Wander through the halls of the Russell or Rayburn Office
Buildings and you will see that members of Congress are
absolutely inundated with written and verbal communications.
Phones ring incessantly, fax machines never stop, mail is
delivered in big canvas bags, and e-mail arrives in torrents.
Donít get me wrong. Iím not asking you to pity the 535
members of the United States Senate and House of
Representatives. They are paid reasonably well for their work,
and they fight like cats and dogs to get the job in the first
place. I do, however, ask you to pity the poor junior-level
staff person who gets stuck sorting postcards, answering first
class mail, wading through faxes and email, or answering the
These bright, young faces fresh from college thought they
were coming to Washington to begin a glamorous career. Wrong.
They voluntarily committed themselves into indentured
servitude. Someday they will graduate into the ranks of such
venerable institutions as corporate offices, law and lobbying
firms, and trade associations. In the mean-time, their lives
will be a living hell.
I should know; 25 years ago I was one of them. (See related
In the olden days, we only had five phone lines and snail
mail. Facsimile machines, e-mail, and other forms of instant
communication were only a glimmer in some techno-nerdís eye.
Today, instead of two channels of communication, there are
four: mail, e-mail, fax, and phone. And, all of those channels
are clogged much of the time. Often, when a message must be
delivered, you have to resort to hand-carrying it. So,
whatís a good government relations person in an association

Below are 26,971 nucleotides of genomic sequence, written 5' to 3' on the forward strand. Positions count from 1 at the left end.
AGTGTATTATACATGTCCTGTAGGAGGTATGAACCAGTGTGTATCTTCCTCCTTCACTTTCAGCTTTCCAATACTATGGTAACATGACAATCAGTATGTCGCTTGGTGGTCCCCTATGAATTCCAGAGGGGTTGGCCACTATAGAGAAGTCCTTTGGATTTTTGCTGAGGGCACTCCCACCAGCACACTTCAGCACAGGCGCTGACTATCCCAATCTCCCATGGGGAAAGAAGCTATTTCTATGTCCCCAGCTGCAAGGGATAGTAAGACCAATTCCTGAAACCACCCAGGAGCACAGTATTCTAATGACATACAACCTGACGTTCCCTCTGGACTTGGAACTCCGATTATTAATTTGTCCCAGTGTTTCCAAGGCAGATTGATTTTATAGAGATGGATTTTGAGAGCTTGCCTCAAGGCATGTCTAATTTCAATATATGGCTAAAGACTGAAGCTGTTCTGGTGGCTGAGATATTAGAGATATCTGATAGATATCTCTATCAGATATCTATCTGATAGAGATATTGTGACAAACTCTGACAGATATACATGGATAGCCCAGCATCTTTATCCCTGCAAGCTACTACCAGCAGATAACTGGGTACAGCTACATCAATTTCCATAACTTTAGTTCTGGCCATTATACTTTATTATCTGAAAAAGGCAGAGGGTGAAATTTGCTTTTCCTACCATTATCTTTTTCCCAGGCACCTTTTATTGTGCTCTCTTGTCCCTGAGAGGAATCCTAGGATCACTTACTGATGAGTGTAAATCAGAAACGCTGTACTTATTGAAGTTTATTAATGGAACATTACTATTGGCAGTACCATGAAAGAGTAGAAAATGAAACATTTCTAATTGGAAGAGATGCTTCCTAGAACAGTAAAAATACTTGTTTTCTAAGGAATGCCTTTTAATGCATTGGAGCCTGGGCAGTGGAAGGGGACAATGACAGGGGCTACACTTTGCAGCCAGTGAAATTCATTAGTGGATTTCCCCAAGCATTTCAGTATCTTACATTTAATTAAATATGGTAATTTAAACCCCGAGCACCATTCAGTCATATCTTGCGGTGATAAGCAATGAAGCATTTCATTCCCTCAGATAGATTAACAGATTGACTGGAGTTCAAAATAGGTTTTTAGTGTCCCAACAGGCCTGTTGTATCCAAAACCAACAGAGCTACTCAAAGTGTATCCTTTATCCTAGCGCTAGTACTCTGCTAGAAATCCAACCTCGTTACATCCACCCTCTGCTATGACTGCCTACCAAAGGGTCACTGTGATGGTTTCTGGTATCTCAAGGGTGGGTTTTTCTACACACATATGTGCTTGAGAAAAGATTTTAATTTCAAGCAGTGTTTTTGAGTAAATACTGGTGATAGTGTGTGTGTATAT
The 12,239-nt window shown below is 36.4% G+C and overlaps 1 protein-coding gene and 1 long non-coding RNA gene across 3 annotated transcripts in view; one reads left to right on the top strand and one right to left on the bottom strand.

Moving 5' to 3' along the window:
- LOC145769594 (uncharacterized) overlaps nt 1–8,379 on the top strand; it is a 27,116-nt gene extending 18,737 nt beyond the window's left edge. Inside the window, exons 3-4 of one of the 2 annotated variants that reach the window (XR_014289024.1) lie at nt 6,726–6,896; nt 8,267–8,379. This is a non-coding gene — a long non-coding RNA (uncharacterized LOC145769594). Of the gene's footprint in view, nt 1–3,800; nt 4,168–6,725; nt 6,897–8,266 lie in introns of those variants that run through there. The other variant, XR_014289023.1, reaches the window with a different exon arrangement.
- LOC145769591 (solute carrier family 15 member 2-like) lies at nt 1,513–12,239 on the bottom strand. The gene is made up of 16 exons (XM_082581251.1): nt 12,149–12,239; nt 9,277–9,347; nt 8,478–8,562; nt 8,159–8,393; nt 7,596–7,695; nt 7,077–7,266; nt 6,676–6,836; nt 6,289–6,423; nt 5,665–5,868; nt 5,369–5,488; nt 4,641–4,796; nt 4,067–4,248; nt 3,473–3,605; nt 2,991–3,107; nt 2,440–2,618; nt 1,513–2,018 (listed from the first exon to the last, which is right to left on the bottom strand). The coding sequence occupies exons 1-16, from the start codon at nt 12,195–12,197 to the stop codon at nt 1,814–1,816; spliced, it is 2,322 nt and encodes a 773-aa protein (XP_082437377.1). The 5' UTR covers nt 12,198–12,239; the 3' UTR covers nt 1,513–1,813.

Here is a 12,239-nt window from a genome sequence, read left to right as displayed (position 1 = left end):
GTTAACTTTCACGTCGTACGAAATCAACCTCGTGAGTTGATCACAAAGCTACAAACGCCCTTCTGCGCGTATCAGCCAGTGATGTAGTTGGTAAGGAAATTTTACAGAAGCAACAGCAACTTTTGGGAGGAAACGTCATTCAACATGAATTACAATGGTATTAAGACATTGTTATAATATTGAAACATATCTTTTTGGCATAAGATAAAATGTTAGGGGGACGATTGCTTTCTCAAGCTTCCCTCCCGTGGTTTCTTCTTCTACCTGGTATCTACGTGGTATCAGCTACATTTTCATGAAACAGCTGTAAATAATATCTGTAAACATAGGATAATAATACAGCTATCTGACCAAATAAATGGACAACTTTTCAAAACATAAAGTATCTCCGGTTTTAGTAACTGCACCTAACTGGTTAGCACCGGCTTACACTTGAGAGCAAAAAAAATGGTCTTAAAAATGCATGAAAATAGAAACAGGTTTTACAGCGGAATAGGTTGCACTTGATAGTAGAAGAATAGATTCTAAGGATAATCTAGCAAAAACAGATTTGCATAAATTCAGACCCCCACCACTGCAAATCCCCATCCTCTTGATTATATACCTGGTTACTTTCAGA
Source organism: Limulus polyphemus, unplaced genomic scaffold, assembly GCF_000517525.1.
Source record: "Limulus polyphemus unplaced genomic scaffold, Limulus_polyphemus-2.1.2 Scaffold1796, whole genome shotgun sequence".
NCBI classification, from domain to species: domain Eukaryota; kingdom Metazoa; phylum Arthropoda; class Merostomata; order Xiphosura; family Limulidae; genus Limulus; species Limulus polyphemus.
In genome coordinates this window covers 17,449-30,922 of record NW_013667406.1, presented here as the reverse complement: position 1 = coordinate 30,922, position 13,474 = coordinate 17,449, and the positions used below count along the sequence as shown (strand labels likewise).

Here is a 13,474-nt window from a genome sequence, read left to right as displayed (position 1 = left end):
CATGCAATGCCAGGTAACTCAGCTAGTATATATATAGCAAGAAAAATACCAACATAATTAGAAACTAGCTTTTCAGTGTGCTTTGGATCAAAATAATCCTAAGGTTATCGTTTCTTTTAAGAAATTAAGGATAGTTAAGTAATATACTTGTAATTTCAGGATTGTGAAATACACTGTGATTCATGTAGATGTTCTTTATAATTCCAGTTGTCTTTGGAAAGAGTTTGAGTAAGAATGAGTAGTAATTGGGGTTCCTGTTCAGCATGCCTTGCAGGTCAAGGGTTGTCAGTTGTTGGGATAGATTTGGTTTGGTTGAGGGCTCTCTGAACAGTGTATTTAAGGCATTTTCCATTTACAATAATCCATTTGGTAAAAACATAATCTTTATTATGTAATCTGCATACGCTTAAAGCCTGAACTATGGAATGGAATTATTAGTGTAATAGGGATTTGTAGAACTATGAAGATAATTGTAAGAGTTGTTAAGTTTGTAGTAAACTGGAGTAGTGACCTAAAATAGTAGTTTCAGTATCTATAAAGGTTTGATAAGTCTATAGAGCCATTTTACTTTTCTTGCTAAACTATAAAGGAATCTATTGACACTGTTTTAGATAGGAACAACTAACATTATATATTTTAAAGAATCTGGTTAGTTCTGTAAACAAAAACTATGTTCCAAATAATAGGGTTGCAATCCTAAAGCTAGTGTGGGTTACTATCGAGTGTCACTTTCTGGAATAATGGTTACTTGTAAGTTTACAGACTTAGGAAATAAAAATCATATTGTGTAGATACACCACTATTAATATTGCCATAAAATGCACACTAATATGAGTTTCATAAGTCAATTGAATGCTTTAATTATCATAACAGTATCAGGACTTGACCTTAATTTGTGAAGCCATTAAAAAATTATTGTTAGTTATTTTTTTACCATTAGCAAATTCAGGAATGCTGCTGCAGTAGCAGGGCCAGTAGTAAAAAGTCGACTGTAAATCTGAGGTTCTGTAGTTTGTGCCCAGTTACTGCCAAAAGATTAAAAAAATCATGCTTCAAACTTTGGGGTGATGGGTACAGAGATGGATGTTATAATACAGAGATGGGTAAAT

to do? How do you get a message to Congress these days?
Regular Mail. As was true when I served on
Capitol Hill, incoming mail is still separated initially into
"bulk" and "personalized" mail piles.
While all letters and postcards (at least from the home state
or district) are answered, the bulk mail literally never makes
it out of the mailroom. The only thing that a member knows
about quantity mail is how much was received. Personalized
mail, on the other hand, is still viewed as a good gauge of
public opinion, and it remains the single most influential
form of Congressional communication.
By the way, donít think that bulk mail can be disguised
as personalized mail. The bright, young indentured
servants/legislative correspondents look at hundreds or
thousands of pieces of mail in any given week. Trust me. They
can always spot the difference between a generated letter and
one that comes from the heart.
Phone Calls. Like traditional mail, phone
calls can truly help determine the outcome of a particular
issue. Calls immediately preceding a floor vote are especially
useful. However, there are some important things to keep in
mind when setting up a phone campaign to Congress:
Emphasize the importance of keeping the call short and
sweet. Tone, content, and delivery are all critical
elements. Each and every caller must be pleasant,
informed, and to the point.
Most Congressional offices have a bias against forms of
communication that force a staff person to interrupt what they
were doing (such as to answer the phone) or tie up/consume
office resources (such as phone/fax lines). Therefore, it
should come as no surprise that these offices donít
appreciate organized phone campaigns. If your association uses